Let Love Fill You With Christmas Joy This Year

Here we are, just about a week away from Christmas. Dreams of mistletoe and presents tickle the mind as wafting smells of Christmas baking and sounds of holiday singing mingle through the air. The thought of a couple days off from work build with excitement as plans to head home for the holidays receive their final instruction.

For some however, in fact, most, there can be some anxious thoughts surrounding the holidays as well. While this might not be the case for everyone, I think if we’re honest with ourselves, we all experience a degree of anxiety when approaching the many family reunions around Christmas time. Because of this, it can be hard to feel the joy of the season; to rejoice as the shepherds did with great delight when the very first Christmas had finally arrived.

As we search for and try to maintain the essence of joy this holiday season, we would be wise to consider the role that love plays in bringing about such season’s greetings. In order to address love as a means of Christmas joy, we must look at Love itself and His first appearance on that oh so holy night.

Based on the December 13, 2018 article by David Mathis, here are three truths to keep in mind this Christmas season.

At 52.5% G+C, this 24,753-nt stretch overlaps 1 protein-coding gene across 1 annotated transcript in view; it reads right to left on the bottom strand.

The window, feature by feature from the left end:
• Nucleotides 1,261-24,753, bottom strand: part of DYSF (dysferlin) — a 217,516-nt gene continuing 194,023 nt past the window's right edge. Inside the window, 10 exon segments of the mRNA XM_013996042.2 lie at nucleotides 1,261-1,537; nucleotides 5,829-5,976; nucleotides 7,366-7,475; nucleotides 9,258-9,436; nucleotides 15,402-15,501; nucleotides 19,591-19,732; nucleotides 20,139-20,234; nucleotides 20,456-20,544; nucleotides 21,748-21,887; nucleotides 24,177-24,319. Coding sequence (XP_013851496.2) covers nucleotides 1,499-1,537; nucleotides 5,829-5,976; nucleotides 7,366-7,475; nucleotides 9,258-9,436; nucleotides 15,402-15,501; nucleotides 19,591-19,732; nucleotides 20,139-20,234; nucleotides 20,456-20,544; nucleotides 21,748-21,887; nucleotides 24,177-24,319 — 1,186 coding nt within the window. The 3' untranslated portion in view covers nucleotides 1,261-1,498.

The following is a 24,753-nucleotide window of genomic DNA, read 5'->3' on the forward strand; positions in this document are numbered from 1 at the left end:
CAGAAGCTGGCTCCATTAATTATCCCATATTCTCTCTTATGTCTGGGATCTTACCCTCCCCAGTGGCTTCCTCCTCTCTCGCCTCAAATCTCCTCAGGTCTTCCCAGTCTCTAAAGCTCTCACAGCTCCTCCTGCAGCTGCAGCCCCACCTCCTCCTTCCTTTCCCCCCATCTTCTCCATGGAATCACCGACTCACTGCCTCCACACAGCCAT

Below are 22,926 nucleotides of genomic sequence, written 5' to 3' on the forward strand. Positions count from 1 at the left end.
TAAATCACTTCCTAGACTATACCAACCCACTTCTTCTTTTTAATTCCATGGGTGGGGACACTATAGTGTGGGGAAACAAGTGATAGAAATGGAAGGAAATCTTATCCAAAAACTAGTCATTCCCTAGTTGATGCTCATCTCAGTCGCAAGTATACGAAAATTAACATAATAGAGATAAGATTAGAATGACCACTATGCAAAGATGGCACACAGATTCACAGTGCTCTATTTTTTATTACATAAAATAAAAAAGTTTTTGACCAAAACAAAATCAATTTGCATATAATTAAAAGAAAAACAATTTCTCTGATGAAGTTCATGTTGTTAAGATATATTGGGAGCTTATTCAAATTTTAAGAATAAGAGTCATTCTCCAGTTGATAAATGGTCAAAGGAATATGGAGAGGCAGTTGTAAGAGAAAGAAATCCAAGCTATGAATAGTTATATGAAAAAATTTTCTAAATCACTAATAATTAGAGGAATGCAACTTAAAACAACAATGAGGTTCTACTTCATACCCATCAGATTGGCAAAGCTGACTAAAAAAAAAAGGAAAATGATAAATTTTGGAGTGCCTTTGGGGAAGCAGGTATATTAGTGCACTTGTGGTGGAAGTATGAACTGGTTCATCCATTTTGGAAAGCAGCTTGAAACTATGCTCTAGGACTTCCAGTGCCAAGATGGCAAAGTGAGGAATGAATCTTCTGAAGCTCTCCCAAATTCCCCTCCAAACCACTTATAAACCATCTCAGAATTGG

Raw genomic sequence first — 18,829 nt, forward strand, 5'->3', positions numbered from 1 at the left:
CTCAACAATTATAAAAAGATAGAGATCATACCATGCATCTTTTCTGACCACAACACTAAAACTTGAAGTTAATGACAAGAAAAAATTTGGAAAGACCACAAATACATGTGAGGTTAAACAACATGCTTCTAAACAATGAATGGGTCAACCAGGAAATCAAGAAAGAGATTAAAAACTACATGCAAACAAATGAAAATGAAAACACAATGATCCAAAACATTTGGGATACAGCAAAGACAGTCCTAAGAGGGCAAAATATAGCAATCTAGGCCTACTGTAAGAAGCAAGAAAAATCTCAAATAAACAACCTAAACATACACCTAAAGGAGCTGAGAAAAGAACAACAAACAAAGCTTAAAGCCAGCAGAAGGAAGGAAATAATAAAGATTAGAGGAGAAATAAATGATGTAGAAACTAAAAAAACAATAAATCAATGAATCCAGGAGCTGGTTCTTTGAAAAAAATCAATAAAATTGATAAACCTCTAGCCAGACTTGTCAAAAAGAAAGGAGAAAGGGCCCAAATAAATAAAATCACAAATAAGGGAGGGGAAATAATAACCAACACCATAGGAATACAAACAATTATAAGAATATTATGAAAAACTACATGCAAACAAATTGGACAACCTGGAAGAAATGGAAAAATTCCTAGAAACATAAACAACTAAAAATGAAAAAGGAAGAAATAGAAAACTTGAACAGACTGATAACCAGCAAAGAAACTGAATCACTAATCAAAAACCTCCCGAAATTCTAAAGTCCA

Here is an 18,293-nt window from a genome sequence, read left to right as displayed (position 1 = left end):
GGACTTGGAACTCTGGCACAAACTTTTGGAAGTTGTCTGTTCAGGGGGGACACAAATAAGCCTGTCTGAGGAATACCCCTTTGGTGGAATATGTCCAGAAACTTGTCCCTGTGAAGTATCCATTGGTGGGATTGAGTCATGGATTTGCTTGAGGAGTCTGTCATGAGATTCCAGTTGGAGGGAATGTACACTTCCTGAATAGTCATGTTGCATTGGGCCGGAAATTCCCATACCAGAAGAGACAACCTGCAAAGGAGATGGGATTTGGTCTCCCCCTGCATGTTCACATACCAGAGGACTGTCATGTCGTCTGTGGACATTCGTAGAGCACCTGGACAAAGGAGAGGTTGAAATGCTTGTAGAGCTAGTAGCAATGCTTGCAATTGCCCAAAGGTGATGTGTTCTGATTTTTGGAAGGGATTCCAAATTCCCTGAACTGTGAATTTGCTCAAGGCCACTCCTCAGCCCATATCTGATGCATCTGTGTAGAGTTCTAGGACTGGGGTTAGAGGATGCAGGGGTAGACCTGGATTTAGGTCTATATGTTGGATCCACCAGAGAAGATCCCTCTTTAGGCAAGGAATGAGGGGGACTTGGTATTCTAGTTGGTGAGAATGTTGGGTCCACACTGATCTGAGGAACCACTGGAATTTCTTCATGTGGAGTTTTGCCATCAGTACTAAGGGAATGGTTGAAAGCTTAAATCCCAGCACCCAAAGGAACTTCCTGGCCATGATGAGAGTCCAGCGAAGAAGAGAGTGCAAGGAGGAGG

the first Christmas.

Philippians 2:6-7 says that Christ, ‘being in the form of God, did not count equality with God a thing to be grasped, but emptied himself by taking the form of a servant, being born in the likeness of man.’

We don’t often consider this passage as one to be read during the holidays, but Philippians 2:6-7 is probably one of the most ‘Christmas-y’ passages in the Bible. Not only is this an account of Jesus’ birth, thus reminding us of the true meaning of Christmas, but it also gives us a look at the heart behind Christmas; at the actual essence of that which we are celebrating.

It was not Christ’s impulse to maintain his own rights and privileges as God that brought about the first Christmas, but rather it was His humbled mindset to inconvenience himself and sacrifice his own comfort for the greater gain of mankind (David Mathis).

Instead of grasping for privilege, Christ emptied himself of his own rights.

Therefore, if we are to be of the same ‘mind’ or ‘disposition’ as Christ, we must start by ‘looking not only to our own interests, but also to the interests of others’ (Philippians 2:4-5).

The call to love begins here, for love does not insist on its own way (1 Corinthians 13:5), but desires to serve, love, and benefit those around them. This kind of love then, when grounded in Christ Jesus who is the true centerfold of Christmas, is displayed in us when we get outside of our own interests, comforts, desires, frustrations, rights, and/or preferences and look beyond ourselves to the interests of others, thus sparking the truest kind of Christmas joy in our hearts.

spend and be spent…joyfully.

2 Corinthians 12:15 says that ‘I [Paul] will most gladly spend and be spent for your souls. If I love you more, am I to be loved less?’